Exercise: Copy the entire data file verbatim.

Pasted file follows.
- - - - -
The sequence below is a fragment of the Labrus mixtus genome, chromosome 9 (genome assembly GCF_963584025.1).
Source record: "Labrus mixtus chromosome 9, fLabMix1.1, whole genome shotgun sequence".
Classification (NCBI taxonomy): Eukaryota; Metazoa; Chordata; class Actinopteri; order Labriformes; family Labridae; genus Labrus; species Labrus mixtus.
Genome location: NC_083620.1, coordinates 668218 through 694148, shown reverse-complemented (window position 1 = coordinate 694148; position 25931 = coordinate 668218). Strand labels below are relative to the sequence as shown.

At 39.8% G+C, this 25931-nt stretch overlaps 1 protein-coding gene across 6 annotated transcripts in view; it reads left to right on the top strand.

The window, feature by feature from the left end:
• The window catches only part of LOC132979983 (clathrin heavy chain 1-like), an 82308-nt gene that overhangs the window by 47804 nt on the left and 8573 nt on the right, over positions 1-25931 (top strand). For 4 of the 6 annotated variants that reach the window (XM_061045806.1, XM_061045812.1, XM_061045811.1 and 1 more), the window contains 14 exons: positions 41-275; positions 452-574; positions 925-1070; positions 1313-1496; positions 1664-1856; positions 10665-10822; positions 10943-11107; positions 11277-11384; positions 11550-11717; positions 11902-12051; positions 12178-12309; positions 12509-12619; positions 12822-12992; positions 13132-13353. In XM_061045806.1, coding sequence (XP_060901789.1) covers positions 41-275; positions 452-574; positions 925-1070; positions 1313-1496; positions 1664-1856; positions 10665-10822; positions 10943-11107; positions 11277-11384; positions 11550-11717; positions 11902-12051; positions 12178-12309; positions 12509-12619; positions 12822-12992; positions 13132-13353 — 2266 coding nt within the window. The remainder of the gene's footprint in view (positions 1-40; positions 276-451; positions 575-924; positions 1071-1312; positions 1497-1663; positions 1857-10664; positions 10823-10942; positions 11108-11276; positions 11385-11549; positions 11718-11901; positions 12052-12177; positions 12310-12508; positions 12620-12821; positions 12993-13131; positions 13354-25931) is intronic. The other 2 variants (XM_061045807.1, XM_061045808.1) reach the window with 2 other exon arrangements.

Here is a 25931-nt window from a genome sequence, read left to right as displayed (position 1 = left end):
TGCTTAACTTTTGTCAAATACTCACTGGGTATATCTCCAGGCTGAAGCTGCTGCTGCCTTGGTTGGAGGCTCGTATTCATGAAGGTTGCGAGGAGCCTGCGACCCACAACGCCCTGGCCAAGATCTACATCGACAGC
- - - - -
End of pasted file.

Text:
The sequence below is a fragment of the Labrus mixtus genome, chromosome 9 (genome assembly GCF_963584025.1).
Source record: "Labrus mixtus chromosome 9, fLabMix1.1, whole genome shotgun sequence".
Classification (NCBI taxonomy): Eukaryota; Metazoa; Chordata; class Actinopteri; order Labriformes; family Labridae; genus Labrus; species Labrus mixtus.
Genome location: NC_083620.1, coordinates 668218 through 694148, shown reverse-complemented (window position 1 = coordinate 694148; position 25931 = coordinate 668218). Strand labels below are relative to the sequence as shown.

At 39.8% G+C, this 25931-nt stretch overlaps 1 protein-coding gene across 6 annotated transcripts in view; it reads left to right on the top strand.

The window, feature by feature from the left end:
• The window catches only part of LOC132979983 (clathrin heavy chain 1-like), an 82308-nt gene that overhangs the window by 47804 nt on the left and 8573 nt on the right, over positions 1-25931 (top strand). For 4 of the 6 annotated variants that reach the window (XM_061045806.1, XM_061045812.1, XM_061045811.1 and 1 more), the window contains 14 exons: positions 41-275; positions 452-574; positions 925-1070; positions 1313-1496; positions 1664-1856; positions 10665-10822; positions 10943-11107; positions 11277-11384; positions 11550-11717; positions 11902-12051; positions 12178-12309; positions 12509-12619; positions 12822-12992; positions 13132-13353. In XM_061045806.1, coding sequence (XP_060901789.1) covers positions 41-275; positions 452-574; positions 925-1070; positions 1313-1496; positions 1664-1856; positions 10665-10822; positions 10943-11107; positions 11277-11384; positions 11550-11717; positions 11902-12051; positions 12178-12309; positions 12509-12619; positions 12822-12992; positions 13132-13353 — 2266 coding nt within the window. The remainder of the gene's footprint in view (positions 1-40; positions 276-451; positions 575-924; positions 1071-1312; positions 1497-1663; positions 1857-10664; positions 10823-10942; positions 11108-11276; positions 11385-11549; positions 11718-11901; positions 12052-12177; positions 12310-12508; positions 12620-12821; positions 12993-13131; positions 13354-25931) is intronic. The other 2 variants (XM_061045807.1, XM_061045808.1) reach the window with 2 other exon arrangements.

Here is a 25931-nt window from a genome sequence, read left to right as displayed (position 1 = left end):
TGCTTAACTTTTGTCAAATACTCACTGGGTATATCTCCAGGCTGAAGCTGCTGCTGCCTTGGTTGGAGGCTCGTATTCATGAAGGTTGCGAGGAGCCTGCGACCCACAACGCCCTGGCCAAGATCTACATCGACAGC